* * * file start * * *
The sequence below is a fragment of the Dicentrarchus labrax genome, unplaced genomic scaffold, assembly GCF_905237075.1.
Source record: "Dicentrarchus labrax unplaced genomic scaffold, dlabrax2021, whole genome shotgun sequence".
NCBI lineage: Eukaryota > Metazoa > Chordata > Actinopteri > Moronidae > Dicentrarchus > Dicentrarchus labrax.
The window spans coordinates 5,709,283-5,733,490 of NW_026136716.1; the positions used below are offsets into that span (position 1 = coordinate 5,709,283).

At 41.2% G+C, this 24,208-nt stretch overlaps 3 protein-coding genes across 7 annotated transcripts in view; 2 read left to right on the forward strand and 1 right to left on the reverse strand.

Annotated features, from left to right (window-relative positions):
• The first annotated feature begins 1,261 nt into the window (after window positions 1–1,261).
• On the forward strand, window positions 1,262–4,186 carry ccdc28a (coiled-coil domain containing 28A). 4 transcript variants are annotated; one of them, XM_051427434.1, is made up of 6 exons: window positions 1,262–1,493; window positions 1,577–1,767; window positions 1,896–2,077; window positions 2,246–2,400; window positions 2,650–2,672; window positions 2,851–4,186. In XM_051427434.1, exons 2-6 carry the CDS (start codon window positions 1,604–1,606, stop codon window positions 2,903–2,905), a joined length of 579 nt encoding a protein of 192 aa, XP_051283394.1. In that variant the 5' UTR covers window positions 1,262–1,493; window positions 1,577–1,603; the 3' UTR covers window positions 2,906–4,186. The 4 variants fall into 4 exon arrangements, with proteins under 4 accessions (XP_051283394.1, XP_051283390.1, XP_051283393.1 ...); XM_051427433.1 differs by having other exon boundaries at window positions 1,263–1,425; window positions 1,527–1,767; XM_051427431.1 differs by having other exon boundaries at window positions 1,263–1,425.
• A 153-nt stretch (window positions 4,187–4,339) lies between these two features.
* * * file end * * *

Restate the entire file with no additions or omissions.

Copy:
The sequence below is a fragment of the Dicentrarchus labrax genome, unplaced genomic scaffold, assembly GCF_905237075.1.
Source record: "Dicentrarchus labrax unplaced genomic scaffold, dlabrax2021, whole genome shotgun sequence".
NCBI lineage: Eukaryota > Metazoa > Chordata > Actinopteri > Moronidae > Dicentrarchus > Dicentrarchus labrax.
The window spans coordinates 5,709,283-5,733,490 of NW_026136716.1; the positions used below are offsets into that span (position 1 = coordinate 5,709,283).

At 41.2% G+C, this 24,208-nt stretch overlaps 3 protein-coding genes across 7 annotated transcripts in view; 2 read left to right on the forward strand and 1 right to left on the reverse strand.

Annotated features, from left to right (window-relative positions):
• The first annotated feature begins 1,261 nt into the window (after window positions 1–1,261).
• On the forward strand, window positions 1,262–4,186 carry ccdc28a (coiled-coil domain containing 28A). 4 transcript variants are annotated; one of them, XM_051427434.1, is made up of 6 exons: window positions 1,262–1,493; window positions 1,577–1,767; window positions 1,896–2,077; window positions 2,246–2,400; window positions 2,650–2,672; window positions 2,851–4,186. In XM_051427434.1, exons 2-6 carry the CDS (start codon window positions 1,604–1,606, stop codon window positions 2,903–2,905), a joined length of 579 nt encoding a protein of 192 aa, XP_051283394.1. In that variant the 5' UTR covers window positions 1,262–1,493; window positions 1,577–1,603; the 3' UTR covers window positions 2,906–4,186. The 4 variants fall into 4 exon arrangements, with proteins under 4 accessions (XP_051283394.1, XP_051283390.1, XP_051283393.1 ...); XM_051427433.1 differs by having other exon boundaries at window positions 1,263–1,425; window positions 1,527–1,767; XM_051427431.1 differs by having other exon boundaries at window positions 1,263–1,425.
• A 153-nt stretch (window positions 4,187–4,339) lies between these two features.